Gift or a curse?
Generic, positive mailers being sent to voters are causing some headaches for City Council candidates who feel like they have to disavow them to maintain their progressive credentials. The problem is their source: Common Sense NYC, a super PAC funded primarily by conservative billionaires Stephen Ross and Ronald Lauder, and Voters of NYC, a super PAC funded primarily by major real estate developers. Both are operated by political consultant Jeff Leb, who says the spending is supporting candidates who are “pragmatic in their thinking” and that “this is our gift to New York City – highlighting which candidates are qualified for local office and which are not in races that are getting little attention.” But candidates in Manhattan like Carmen De La Rosa in District 10 have “denounced the interference,” Julie Menin in District 5 has “disavow(ed) all outside spending,” and Erik Bottcher in District 3 went so far as to send a cease and desist letter to the PAC telling voters he’s “an experienced leader.” The super PACs are going negative with some candidates too, with Moumita Ahmed in District 24 in Queens relishing the fight, but candidates like Crystal Hudson in District 35 in Brooklyn feeling like she had to disavow the spending against her rival Michael Hollingsworth, even if she wasn’t involved. And that’s the thing – candidates can’t do much since independent expenditure committees aren’t affiliated with the campaigns and can’t coordinate with them. Outside spending is rampant this year. Shaun Abreu in District 7 seems to have been the biggest beneficiary, with $166,850 spent in his favor so far.
New York City District Council of Carpenters and New York City Council Member Deborah Rose endorsed Eric Adams for mayor … Reps. Hakeem Jeffries, Gregory Meeks and Ritchie Torres endorsed Adams as their No. 2 selection for mayor … New York Knicks player Taj Gibson endorsed Adams … The Queens Chronicle, The Jewish Voice, The Irish Echo and El Especialito newspapers endorsed Adams … The New York Real Estate Chamber endorsed Adams for mayor and Brian Benjamin for comptroller … New York State Troopers Police Benevolent Association President Thomas Mungeer is supporting Adams for mayor, but a spokesperson said Adams “respectfully declined” it … the NYPD Captains Endowment Association – the union Adams belongs to – endorsed Andrew Yang for mayor … Former mayoral candidate and current City Council District 50 candidate Sal Albanese endorsed Yang for mayor … New York City Council Member Daniel Dromm and Assembly Member Harvey Epstein endorsed Maya Wiley for mayor … New York Communities for Change, People For the American Way, the Muslim Democratic Club of New York, the American Pakistani Public Affairs Committee, DRUM Beats and CAAAV endorsed Wiley for mayor … Wiley and Amit Bagga, a candidate in Council District 26 in Queens, cross-endorsed each other … Wiley and Crystal Hudson, a candidate in Council District 35 in Brooklyn cross-endorsed each other … Citizens Union endorsed Kathryn Garcia as its No. 1 selection for mayor, Adams as its No. 2 selection and Scott Stringer as its No. 3 selection, and Brian Benjamin as its No. 1 selection for comptroller, Corey Johnson as its No. 2 selection and Brad Lander as its No. 3 selection … Crain’s New York Business endorsed Garcia in the Democratic primary for mayor and Curtis Sliwa in the Republican primary for mayor … Reps. Nydia Velázquez and Grace Meng endorsed Garcia as their No. 2 selection for mayor … Assembly Member Nathalia Fernández endorsed Garcia as her No. 2 selection for mayor and Garcia endorsed Fernández for Bronx borough president … The Daily News endorsed David Weprin for comptroller … The New York Post endorsed Zach Iscol as its No. 1 selection for comptroller, Weprin as its No. 2 selection, Michelle Caruso-Cabrera as its No. 3 selection and Reshma Patel as its No. 4 selection … Assembly Member Ron Kim endorsed Lindsey Boylan for Manhattan borough president … Citizen Action endorsed Cesar Vargas as its No. 1 selection for Staten Island borough president and Lorie Honor as its No. 2 selection … Retail, Wholesale and Department Store Union, Make the Road Action and New York Communities for Change endorsed Jimmy Van Bramer for Queens borough president … Former presidential candidate Hillary Clinton endorsed Stacy Lynch in District 7 in Manhattan … Council Member Brad Lander endorsed Ingrid Gomez in District 21 in Queens … Former New York City Comptroller Bill Thompson endorsed Alfonso Quiroz in District 25 in Queens … and Rep. Gregory Meeks, Assembly Member David Weprin, state Sen. Toby Ann Stavisky, City Council Speaker Corey Johnson and Council Member James Gennaro endorsed Linda Lee in District 23.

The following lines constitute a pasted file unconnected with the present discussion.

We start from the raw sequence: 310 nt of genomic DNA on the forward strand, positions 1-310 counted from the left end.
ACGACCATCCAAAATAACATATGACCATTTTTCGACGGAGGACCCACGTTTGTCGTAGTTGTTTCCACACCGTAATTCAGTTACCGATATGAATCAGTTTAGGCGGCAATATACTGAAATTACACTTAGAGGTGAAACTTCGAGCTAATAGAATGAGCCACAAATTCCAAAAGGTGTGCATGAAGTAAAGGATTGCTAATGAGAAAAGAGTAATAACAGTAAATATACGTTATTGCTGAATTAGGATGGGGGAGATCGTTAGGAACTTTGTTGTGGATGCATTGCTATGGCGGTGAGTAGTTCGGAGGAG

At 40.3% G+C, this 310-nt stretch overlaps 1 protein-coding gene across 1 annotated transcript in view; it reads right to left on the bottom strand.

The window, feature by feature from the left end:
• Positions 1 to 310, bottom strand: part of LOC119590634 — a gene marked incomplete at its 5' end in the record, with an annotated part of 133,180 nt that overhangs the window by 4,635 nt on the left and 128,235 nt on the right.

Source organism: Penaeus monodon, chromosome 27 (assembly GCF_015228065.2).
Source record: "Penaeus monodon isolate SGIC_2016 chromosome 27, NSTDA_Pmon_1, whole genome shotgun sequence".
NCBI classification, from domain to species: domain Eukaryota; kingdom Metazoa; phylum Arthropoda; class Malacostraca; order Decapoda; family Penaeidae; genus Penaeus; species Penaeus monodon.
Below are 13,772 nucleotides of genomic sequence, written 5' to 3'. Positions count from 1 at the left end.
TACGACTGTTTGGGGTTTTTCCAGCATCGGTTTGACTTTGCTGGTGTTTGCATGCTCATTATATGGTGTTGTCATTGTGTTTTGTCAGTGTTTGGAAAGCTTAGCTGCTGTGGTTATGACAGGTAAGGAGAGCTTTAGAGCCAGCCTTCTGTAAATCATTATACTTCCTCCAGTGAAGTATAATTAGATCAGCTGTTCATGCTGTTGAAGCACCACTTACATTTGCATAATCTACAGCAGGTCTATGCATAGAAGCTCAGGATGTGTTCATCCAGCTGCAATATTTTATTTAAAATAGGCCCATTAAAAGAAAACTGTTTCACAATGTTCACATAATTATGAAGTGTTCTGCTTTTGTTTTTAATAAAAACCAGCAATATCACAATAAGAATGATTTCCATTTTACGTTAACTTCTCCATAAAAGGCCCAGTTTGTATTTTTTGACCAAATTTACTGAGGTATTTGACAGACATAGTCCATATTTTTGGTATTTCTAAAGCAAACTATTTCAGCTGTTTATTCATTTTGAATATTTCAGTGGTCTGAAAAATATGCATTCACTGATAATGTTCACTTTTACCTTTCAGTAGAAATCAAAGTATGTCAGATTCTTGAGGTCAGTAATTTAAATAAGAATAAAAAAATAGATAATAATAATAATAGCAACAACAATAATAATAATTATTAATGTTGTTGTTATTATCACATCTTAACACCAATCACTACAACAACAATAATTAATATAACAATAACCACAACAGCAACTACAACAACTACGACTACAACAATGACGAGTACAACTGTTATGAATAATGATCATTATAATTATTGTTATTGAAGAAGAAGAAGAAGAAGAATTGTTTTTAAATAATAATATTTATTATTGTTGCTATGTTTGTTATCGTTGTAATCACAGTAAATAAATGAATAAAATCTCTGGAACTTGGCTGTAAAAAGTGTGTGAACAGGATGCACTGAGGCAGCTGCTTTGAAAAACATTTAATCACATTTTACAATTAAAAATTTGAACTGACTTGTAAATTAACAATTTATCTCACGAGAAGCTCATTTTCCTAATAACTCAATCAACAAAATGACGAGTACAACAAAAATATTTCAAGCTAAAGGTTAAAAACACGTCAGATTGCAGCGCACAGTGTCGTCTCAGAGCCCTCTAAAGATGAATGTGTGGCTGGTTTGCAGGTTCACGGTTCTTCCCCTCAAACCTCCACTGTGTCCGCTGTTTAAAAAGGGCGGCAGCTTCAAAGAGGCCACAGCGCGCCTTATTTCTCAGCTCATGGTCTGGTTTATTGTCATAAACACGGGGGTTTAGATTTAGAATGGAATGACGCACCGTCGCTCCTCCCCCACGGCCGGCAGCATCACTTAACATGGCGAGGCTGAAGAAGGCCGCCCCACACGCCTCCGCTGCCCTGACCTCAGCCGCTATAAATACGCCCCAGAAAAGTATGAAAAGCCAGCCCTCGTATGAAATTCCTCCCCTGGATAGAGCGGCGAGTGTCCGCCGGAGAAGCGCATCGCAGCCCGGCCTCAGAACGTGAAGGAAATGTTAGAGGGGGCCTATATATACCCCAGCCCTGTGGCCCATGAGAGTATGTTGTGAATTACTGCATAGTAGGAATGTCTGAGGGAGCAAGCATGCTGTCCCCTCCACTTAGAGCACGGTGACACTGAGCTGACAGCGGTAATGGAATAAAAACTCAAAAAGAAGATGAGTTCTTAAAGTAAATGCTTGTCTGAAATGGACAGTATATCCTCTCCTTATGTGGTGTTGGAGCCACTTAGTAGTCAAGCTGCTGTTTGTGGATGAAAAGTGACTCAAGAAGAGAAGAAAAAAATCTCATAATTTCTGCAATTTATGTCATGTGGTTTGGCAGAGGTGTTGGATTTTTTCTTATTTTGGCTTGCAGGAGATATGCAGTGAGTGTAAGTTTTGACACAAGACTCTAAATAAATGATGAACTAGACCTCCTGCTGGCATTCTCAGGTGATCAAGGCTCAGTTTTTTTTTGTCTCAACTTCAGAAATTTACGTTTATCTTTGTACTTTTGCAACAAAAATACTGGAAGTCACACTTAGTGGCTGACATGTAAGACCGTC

City Council District 32 in Queens, covering neighborhoods including Howard Beach, Broad Channel and Breezy Point
Current council member: Eric Ulrich since 2009, who is term-limited at the end of this year
2010 census demographics: 38.1% white, 30.4% Hispanic, 14.8% Asian, 8.3% Black
Housing: 55% owner-occupied, 45% renter-occupied
2017 Democratic primary election results: Michael Scala: 43.6%, Helal Sheikh: 29.9%, William Ruiz: 25%
2017 general election results: Ulrich (Republican, Conservative, Independence and Reform): 65.6%, Scala (Democrat): 34.2%
Who’s running: Felicia Singh, Bella Matias, Michael Scala, Shaeleigh Severino, Kaled Alamarie, Helal Sheikh, Kenichi Wilson, Joann Ariola and Steven Sirgiovanni. Michael Scala, an attorney, is a more moderate Democrat backed by the United Federation of Teachers and state Sen. James Sanders Jr. who won the Democratic primary in 2017. Felicia Singh is a teacher running on a more progressive platform with support from the Working Families Party and major unions like 32BJ SEIU and the Hotel Trades Council. Insiders say one of the two is likely to win this year’s six-way Democratic primary, and Joann Ariola, chair of the Queens County Republican Party, will win the GOP primary. Council Member Eric Ulrich has endorsed Ariola and thinks she can keep the seat Republican. “She’s talking about quality of life, she’s talking about public safety, she’s talking about issues that really resonate with voters in this part of the city,” he said. But Democrats see it as a pickup opportunity in the overwhelmingly blue City Council.
I love voting. Even if it's meaningless lmao. No one is ever nicer than a poll worker.— Caroline Ourso (@ceourso) June 15, 2021
NEXT STORY: The endorsements for NYC mayoral candidates